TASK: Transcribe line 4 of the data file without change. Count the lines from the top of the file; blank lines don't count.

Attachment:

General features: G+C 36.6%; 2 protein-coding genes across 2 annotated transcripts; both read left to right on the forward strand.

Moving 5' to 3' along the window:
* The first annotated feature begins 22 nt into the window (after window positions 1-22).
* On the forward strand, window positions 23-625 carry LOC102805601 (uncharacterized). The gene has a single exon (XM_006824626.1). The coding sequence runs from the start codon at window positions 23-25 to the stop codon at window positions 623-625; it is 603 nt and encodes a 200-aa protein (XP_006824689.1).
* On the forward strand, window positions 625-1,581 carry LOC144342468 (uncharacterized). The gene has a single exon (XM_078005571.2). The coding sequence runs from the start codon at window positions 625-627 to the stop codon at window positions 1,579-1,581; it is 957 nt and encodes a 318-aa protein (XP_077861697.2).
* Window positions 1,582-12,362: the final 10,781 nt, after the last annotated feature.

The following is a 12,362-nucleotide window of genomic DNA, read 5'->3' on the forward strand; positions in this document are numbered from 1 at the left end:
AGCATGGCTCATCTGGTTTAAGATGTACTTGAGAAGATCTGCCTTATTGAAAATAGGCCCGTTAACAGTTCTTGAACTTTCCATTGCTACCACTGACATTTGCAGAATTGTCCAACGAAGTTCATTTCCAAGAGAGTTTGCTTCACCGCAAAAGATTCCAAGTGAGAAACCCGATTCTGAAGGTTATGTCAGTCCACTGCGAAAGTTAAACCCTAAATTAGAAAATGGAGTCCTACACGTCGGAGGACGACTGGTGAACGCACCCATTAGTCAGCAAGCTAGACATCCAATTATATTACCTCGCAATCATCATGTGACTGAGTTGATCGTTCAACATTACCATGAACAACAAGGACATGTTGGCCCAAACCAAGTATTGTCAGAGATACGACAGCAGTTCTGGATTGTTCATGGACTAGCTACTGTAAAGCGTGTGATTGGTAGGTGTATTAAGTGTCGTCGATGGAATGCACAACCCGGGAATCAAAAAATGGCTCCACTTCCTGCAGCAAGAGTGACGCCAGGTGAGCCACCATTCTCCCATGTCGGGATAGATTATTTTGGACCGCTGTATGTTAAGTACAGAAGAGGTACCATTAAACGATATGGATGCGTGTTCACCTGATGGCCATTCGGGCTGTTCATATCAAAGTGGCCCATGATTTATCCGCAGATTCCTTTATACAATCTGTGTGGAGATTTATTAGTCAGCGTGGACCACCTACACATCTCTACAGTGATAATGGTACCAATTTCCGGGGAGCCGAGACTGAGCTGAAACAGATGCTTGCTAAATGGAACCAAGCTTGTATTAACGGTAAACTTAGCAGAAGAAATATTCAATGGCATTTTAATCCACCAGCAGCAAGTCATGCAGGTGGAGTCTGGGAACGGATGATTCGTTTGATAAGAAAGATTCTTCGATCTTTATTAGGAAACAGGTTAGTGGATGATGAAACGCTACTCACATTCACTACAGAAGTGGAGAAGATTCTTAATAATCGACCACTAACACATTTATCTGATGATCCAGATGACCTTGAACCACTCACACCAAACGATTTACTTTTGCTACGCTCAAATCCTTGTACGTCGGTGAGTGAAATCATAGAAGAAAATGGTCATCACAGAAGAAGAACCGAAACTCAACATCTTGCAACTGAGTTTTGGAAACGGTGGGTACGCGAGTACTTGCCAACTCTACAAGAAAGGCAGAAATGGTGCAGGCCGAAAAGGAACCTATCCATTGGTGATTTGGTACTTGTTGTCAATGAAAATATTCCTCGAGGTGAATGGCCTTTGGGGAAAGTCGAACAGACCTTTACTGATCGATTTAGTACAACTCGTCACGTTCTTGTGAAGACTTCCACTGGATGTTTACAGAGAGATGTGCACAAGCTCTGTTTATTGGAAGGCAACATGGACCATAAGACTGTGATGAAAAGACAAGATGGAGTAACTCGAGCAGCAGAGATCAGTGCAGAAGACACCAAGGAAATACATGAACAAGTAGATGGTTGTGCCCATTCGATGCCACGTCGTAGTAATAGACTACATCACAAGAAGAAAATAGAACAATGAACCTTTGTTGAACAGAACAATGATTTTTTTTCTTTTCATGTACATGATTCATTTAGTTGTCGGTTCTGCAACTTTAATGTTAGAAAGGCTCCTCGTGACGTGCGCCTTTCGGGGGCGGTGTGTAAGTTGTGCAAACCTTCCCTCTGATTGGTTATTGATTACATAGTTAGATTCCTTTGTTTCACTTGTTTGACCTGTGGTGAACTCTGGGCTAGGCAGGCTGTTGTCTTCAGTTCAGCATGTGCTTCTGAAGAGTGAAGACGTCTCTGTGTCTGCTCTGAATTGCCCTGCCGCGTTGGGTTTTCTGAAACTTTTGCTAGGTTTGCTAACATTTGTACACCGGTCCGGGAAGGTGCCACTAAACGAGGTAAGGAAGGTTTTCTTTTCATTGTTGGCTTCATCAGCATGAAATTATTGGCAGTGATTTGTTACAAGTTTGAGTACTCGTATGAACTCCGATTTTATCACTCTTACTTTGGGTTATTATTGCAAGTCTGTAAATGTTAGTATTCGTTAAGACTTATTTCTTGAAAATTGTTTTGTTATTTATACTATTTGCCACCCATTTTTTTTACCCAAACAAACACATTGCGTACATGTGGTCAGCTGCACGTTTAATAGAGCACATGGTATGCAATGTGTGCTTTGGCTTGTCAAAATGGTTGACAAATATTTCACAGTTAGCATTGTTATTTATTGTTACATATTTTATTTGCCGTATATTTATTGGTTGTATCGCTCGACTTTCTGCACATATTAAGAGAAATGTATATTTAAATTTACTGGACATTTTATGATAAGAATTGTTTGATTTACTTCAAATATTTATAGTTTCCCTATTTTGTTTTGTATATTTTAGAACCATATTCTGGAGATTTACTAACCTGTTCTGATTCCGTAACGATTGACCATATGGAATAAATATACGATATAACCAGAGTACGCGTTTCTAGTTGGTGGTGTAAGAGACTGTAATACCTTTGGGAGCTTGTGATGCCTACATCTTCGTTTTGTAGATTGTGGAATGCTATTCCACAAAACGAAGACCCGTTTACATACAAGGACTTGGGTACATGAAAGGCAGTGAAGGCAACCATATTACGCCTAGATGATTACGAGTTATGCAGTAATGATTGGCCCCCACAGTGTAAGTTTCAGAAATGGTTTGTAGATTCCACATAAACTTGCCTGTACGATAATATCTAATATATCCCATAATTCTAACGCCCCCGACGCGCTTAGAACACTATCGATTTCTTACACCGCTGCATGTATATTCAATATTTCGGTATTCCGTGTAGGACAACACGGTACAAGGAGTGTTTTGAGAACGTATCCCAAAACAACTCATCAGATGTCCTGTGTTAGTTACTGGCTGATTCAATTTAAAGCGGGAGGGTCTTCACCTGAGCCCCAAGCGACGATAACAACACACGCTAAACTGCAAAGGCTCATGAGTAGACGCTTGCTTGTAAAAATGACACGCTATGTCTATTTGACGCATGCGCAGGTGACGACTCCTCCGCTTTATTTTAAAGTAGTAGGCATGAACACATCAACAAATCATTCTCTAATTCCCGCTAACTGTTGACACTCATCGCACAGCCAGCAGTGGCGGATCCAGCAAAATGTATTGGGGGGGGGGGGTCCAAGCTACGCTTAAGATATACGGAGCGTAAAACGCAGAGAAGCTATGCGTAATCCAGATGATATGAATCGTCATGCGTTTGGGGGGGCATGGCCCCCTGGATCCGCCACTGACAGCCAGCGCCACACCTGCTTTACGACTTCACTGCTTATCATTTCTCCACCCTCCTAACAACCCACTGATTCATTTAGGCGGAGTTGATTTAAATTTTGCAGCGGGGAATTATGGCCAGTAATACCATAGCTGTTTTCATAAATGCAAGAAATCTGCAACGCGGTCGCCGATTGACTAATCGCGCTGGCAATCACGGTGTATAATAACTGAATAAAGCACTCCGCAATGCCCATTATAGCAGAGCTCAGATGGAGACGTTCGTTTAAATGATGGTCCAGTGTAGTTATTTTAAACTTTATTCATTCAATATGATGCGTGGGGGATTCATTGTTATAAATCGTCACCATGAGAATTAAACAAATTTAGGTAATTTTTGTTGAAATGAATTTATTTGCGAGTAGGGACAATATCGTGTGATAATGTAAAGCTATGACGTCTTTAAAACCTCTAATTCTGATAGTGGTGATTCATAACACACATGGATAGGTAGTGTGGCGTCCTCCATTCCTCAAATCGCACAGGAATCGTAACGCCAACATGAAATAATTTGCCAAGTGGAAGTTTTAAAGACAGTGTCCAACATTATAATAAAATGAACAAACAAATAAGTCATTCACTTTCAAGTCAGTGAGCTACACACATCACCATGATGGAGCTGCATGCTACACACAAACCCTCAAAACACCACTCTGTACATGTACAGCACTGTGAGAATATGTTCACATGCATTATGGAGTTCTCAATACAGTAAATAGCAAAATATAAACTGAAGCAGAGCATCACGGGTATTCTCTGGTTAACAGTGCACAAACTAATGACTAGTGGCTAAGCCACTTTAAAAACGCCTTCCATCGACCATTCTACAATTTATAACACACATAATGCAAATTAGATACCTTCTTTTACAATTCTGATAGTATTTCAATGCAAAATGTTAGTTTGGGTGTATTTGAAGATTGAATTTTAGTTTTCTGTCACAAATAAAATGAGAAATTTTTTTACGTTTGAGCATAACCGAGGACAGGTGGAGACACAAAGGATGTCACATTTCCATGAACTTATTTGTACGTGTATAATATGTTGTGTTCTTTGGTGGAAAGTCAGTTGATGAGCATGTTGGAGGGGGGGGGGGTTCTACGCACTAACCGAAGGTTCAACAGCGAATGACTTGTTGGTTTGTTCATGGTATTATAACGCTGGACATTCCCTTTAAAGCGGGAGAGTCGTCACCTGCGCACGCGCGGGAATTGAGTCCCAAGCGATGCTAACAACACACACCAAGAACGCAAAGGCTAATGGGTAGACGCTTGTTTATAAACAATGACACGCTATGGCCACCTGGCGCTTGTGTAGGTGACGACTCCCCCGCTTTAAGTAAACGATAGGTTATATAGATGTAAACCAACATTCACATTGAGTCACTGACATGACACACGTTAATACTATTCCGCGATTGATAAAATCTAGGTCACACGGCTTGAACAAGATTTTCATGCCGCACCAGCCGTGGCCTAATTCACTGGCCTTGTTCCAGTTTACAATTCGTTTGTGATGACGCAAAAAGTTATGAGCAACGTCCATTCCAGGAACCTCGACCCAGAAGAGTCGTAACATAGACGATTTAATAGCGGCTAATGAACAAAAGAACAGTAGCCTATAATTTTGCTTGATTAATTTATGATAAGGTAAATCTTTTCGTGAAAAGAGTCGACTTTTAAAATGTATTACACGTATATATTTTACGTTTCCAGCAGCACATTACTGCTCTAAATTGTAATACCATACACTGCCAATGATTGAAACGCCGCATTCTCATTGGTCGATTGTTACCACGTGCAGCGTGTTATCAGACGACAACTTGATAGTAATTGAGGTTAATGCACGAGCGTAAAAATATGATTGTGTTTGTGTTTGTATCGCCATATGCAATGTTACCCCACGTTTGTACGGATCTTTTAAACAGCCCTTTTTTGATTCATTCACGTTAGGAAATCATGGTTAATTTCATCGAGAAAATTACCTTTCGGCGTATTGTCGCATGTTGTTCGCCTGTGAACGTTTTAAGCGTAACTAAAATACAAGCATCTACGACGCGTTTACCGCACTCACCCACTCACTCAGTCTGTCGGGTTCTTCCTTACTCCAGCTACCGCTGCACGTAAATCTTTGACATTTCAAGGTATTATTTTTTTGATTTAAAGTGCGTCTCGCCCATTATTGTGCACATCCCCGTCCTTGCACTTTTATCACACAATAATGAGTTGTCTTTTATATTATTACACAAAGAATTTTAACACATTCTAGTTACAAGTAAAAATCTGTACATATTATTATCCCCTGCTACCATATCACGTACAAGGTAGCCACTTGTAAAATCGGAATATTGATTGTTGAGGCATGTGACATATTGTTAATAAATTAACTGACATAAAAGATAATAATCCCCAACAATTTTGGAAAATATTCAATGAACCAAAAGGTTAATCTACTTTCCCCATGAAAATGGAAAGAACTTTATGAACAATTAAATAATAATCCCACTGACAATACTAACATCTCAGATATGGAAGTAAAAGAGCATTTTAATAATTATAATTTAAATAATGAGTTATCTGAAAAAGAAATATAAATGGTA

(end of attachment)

* On the forward strand, window positions 23-625 carry LOC102805601 (uncharacterized). The gene has a single exon (XM_006824626.1). The coding sequence runs from the start codon at window positions 23-25 to the stop codon at window positions 623-625; it is 603 nt and encodes a 200-aa protein (XP_006824689.1).